Get the latest updates as we post them — right on your browser

. Last Updated: 07/27/2016

Fierce Battles in Afghan Region

KABUL, Afghanistan -- Forces loyal to Herat's governor claimed to have retaken control in the western city Monday after fierce factional fighting that killed Afghanistan's aviation minister and left as many as 100 people dead.

The governor's troops fought against those of militia commander Zaher Naib Zada, who said his forces were responsible for Sunday's fatal shooting of Aviation Minister Mirwais Sadiq, which sparked the clashes.

Fighters loyal to Governor Ismail Khan -- Sadiq's father -- took control Monday of Zada's militia barracks and detained 25 of his fighters, but the commander himself escaped capture, police chief Zia Mauddin Mahmud said by telephone.

Mahmud said 50 to 60 people died in hours of fighting with guns, rockets and tanks.

Zada, speaking by telephone Sunday, said the death toll was between 50 and 100. At daybreak Monday, no one was answering at Zada's number.

"The city of Herat is quiet," Mahmud said.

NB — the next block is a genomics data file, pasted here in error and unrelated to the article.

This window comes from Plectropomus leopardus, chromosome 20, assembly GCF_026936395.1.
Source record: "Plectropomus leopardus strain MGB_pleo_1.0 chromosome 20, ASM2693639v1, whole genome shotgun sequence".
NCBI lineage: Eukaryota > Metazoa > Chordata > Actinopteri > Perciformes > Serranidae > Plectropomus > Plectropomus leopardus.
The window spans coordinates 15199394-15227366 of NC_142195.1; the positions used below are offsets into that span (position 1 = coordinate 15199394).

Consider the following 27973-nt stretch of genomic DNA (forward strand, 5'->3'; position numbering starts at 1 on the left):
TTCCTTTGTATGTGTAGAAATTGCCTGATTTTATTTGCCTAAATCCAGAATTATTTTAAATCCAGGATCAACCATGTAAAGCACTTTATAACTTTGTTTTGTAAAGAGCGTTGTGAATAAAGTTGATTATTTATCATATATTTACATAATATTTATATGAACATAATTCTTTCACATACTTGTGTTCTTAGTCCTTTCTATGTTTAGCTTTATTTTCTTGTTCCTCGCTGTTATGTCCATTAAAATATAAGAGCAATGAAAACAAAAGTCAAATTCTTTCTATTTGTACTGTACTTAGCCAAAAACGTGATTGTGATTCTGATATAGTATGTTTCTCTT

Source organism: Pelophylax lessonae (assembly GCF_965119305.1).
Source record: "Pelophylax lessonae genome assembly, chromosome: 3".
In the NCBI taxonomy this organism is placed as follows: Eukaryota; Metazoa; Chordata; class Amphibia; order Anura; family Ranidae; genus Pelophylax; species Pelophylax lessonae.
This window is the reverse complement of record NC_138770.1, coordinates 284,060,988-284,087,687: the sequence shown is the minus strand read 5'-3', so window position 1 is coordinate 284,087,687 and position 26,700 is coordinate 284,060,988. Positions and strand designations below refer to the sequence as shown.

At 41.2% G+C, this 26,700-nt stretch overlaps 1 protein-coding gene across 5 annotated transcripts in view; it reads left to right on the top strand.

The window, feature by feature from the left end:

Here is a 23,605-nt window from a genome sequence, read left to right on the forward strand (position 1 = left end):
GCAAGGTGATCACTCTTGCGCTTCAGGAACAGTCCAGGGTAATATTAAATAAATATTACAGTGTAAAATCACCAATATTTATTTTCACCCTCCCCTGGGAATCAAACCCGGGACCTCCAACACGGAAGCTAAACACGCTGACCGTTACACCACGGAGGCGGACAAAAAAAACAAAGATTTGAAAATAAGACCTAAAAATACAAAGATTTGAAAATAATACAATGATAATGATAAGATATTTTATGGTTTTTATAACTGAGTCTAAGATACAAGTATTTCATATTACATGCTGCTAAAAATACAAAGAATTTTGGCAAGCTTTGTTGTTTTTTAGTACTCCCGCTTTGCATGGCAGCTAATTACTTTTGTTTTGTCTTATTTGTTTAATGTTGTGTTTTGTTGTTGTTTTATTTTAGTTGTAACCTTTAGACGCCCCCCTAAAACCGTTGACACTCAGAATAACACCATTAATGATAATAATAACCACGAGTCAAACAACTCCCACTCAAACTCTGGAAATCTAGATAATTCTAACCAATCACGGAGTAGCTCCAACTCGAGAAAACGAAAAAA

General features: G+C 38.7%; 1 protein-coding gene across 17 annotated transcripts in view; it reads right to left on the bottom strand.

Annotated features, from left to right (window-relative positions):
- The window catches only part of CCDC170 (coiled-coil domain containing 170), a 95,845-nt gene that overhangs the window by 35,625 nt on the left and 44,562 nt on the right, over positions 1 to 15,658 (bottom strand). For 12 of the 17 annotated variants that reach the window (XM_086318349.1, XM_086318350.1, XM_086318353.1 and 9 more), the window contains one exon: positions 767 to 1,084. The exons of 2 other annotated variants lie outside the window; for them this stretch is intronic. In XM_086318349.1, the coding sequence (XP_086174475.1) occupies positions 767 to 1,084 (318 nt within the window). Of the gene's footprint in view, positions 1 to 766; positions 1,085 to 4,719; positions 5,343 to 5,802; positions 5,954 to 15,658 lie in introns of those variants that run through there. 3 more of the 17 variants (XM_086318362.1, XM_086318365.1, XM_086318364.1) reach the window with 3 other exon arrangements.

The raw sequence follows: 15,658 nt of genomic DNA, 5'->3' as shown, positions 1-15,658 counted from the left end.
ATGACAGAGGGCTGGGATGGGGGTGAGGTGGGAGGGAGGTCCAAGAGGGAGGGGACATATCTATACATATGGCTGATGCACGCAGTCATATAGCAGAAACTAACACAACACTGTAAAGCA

Either death toll would mark one of the worst bursts of violence under President Hamid Karzai's U.S.-allied government, still trying to assert control over regional militias nationwide since the late 2001 fall of the Taliban.

Defense Minister Mohammed Fahim had demanded an immediate cease-fire in the Herat fighting late Sunday, and ordered newly U.S.-trained Afghan National Army soldiers deployed from the capital to try to calm the city.

Some 600 Afghan army troops with ammunition belts and rifles were at the Kabul airport on Monday morning, and were set to take a U.S.-led coalition plane to the western city, a commander said. "We are going to keep the peace. We are not loyal to any side," said Major Abdul Qadir.

The U.S. Embassy in Kabul said Monday that German and Italian diplomats were sheltering at a U.S. base in Herat, and urged all parties "to remain calm and abide by the rule of law and avoid further bloodshed."

Karzai's shaky government has been rocked by the killing of Sadiq -- the third top figure, and second aviation minister, to die violently in office.

Presidential spokesman Khaleeq Ahmed said Sadiq had been shot Sunday in his car in unclear circumstances.

However, Zada said that his forces had killed Sadiq in a confrontation, after the minister went to Zada's home to fire him.

Afterward, Zada's forces and soldiers loyal to Sadiq started battling with machine guns, tanks and rockets for control of his division's military barracks, he said.